Environmental, sustainability and governance (ESG) concerns are no longer a matter under consideration for the largest businesses only. The energy crisis in South Africa, stricter regulation, and consumer expectations put sustainability front and center for businesses of all sizes. Investing in green technologies such as solar and batteries enables SMBs to kill two birds with one stone—becoming more resilient in the face of load shedding and reducing their carbon footprint.

Find strength in diversity and inclusion

Successful SMEs in this time of change will double down on diversity, equity, and inclusion (DEI). Building truly diverse teams brings many perspectives and ideas, increasing a business’s capacity to innovate and solve problems. Diversity isn’t just about the critical imperatives of race or gender equity—it also includes aspects such as diversity of personality, emotional intelligence, lived experience, risk appetite, neurodiversity, imagination, and adaptability.

Focus on continuous learning and workforce adaptability

Technology, process, and leadership are all important—but without a future-ready team and culture, a business will struggle to keep up with market and technology changes. SMEs should prepare their teams for the reality that the business will change, as will its external environment. Embedding continuous learning into the culture is essential.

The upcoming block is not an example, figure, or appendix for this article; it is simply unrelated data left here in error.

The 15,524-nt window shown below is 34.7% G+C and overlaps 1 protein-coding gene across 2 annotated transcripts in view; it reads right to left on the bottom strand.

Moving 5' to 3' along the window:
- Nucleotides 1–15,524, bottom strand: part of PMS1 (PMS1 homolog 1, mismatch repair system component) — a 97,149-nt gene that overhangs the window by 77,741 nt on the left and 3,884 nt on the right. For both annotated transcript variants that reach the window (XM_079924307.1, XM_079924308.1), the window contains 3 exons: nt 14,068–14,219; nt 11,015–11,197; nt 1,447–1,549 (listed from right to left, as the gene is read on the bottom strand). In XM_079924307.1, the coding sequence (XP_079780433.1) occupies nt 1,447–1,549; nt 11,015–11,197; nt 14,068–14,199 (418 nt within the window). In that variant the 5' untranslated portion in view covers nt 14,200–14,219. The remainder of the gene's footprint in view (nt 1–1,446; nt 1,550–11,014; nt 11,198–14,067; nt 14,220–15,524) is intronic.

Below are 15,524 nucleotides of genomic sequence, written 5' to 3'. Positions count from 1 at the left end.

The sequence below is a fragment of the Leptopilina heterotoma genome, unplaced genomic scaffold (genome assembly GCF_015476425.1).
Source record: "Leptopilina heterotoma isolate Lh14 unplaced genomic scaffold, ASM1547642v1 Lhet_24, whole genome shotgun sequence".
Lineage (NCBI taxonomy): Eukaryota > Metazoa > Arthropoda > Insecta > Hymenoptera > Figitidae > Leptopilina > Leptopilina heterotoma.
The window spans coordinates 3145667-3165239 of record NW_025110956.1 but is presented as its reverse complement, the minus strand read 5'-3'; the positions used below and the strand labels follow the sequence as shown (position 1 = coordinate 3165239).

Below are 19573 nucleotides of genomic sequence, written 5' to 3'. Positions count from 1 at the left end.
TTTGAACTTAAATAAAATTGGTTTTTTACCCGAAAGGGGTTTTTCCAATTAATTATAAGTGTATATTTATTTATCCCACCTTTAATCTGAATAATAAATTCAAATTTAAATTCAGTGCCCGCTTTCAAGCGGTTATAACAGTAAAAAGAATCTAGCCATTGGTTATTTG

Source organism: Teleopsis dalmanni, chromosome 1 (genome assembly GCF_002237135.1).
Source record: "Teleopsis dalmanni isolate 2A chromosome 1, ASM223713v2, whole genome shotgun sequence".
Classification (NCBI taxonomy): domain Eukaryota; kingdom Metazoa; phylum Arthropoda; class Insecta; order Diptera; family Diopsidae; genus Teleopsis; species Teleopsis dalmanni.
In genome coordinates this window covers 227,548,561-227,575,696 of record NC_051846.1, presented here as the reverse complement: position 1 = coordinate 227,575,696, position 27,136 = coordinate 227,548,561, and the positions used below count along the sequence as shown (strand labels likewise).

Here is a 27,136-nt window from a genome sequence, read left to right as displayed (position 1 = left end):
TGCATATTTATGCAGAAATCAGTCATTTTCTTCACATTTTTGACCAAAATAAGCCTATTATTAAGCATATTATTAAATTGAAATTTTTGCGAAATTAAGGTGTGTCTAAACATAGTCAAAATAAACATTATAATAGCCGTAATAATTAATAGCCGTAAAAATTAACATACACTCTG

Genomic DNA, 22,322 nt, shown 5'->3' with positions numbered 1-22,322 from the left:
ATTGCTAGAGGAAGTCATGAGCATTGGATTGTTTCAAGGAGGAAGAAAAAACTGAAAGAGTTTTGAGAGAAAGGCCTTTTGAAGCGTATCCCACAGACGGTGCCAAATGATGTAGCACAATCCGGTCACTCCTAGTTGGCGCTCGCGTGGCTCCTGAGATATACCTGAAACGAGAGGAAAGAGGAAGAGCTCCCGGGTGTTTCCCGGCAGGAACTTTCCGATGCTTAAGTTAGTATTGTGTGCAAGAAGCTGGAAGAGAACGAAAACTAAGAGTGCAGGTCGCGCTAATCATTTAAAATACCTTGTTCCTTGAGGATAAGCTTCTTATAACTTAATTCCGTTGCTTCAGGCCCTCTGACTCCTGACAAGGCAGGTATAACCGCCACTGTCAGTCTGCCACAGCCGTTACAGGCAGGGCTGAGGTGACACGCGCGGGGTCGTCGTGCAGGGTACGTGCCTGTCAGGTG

Encourage employees to commit to acquiring new skills and learning from past mistakes. Seek their feedback so they feel they are helping to drive change rather than merely needing to react to it. And create an atmosphere of psychological safety so employees can make mistakes, express concerns, and suggest new ideas without fear of recrimination.

Lead and govern with agility.

Leaders and owners at SMEs will play a determining role in how the business responds to change. Those who see change as an opportunity rather than a threat can help foster a culture that anticipates and prepares for change. They will create organizational structures and governance models that support the need to continuously review market trends, customer behaviours, company performance and technological advancements to stay ahead of the curve.

Avoiding future shock  

Businesses that don’t design their operations, practices, infrastructure, governance structures and workforces for resilience and adaptability will likely experience a form of ‘future shock’ as they struggle to cope with change. But those who shift their cultures, make the right digital investments, and embrace change can build resilience, generate long-term, sustainable value, and remain at the forefront of their industries in an increasingly digital world. These SMEs will survive and thrive, benefiting their stakeholders and society.

Post the COVID-19 crisis, the operating environment accelerated social and technological. The pace hasn’t slowed since then and seems unlikely to slacken any time soon—which means that the pandemic’s lessons in the importance of business resilience and adaptability remain as relevant as ever.

By Gerhard Hartman, Vice President: Medium Business, Sage Africa & Middle East